“These songs were all about what I was seeing and feeling and wrapping it up in an album.” 

Catherine Britt & The Cold Cold Hearts conjures up vibrant Australian imagery, from the bush to the coal mines via the white lines of the coastal and desert open roads; the beauty and scale of the landscape juxtaposed with songs of personal challenge and the power of love and family. 

The first single,’Red Dirt’, opens the album on a sprightly percussive banjo note. It’s an ode to driving toward the outback skies, leaving the city in the rear view mirror. As Catherine explains, it sums up one of the core themes of the album, “A lot of the songs are about living every day like it’s your last and just enjoying it.” The upbeat nature of the song is quickly tempered with the heavy-hearted double shot of ‘Too Hot To Just Quit’ and ‘Met My Match’. They are tales of the redemptive nature of finding one’s soulmate, the yin to one’s yang. The latter is a great example of the depth of soul that Catherine has always been able to convey with her voice, and proof that she’s never sounded finer than she does on this record. On the chain gang call-and-response of ‘Where You Gonna Go?’ she takes a swing at the temporary world of fame and delivers a mesmerising gospel/blues holler, again showcasing her rich and soulful vocal diversity. 

It takes a masterful songwriter to be able to craft a tale of intertwined and codependent love between a river and a gum tree but  over fingerpicked guitar and mandolin Catherine cuts right to the heart of it on ‘The River And The Gum’. The quick-stepping ‘Troubled Kind’ again makes reference to escaping into the great wide open and following ones heart, reinforcing the recurring theme of the modern gypsy and restorative powers of being at one with nature. 

‘I’m Not Ready’ references the fears and hopes surrounding Catherine’s breast cancer. It’s a devastatingly direct and honest song, defiant and strong in the face of such a frightening experience and both a heartbreaking and inspiring centrepiece to the album. “I’d wanted to write that song for a long time but say it in a way that wasn’t too obvious. I think the hardest part was that last verse which I wrote for my husband. When someone is going through some kind of medical situation they are getting all the care and attention and the partner has to sit back and watch and feel helpless and it was hard to watch my husband go through that. That hurt me more than anything else. To get through it and out the other side, as we have, was so inspiring. I really wanted to write that and say thank you.”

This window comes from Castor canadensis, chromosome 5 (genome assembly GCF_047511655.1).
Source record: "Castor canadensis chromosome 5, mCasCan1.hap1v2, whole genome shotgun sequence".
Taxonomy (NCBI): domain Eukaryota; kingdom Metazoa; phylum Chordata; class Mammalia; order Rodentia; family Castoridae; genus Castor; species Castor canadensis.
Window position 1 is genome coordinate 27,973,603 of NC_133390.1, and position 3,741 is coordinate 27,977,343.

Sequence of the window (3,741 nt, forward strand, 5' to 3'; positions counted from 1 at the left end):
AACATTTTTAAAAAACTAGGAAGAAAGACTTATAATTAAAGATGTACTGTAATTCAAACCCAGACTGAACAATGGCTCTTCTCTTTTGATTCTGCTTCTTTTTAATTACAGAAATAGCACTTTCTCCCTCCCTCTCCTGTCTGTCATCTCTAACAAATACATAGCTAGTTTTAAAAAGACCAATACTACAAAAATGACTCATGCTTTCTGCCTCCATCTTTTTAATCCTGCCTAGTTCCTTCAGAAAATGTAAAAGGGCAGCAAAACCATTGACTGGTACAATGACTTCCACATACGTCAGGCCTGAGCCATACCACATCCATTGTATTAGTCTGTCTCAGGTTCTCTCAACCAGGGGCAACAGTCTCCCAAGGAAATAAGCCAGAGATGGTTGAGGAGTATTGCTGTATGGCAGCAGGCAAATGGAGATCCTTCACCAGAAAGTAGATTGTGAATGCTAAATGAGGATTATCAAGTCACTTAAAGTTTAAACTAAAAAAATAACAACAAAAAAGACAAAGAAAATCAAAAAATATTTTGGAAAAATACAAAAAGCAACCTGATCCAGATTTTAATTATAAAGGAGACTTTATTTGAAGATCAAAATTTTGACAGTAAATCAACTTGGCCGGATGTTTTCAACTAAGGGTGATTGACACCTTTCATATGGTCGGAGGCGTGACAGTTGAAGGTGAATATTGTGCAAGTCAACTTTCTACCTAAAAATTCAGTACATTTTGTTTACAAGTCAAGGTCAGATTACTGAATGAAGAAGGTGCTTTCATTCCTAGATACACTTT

Traditional country music sits at the root of what Catherine does and she goes old school and authentic with the pedal steel-led ‘Young In All The Wrong Ways’. Country mainstays of drinking and loneliness are name-checked in the tale of balancing the joys of living and the wisdom of learning before ‘Coalmine’ leaves the listener with the story of a soul trapped in a preordained life, highlighting the theme of following one’s dreams. Live your own life with open eyes and a full heart because you never know what’s around the next bend in the trail. Catherine has done just that throughout her professional career and through her love of music and dedication to her craft she’ll continue to do for many years to come. 

“Over the years being an artist has meant different things to me and I’ve had different goals. My goal from when I was a young girl was to make money from music which I’ve been able to do and I’m really proud of. At different points of my life I’ve felt the pull of wanting to be famous and chasing that dream, living in Nashville and then realising that that wasn’t what I wanted to do. It’s constantly changing but my ultimate goal has been fulfilled and I can never see myself not making music. It’s what I’ve always done and it comes naturally to me and I feel like it’s what I’m meant to do, that and being a mum.”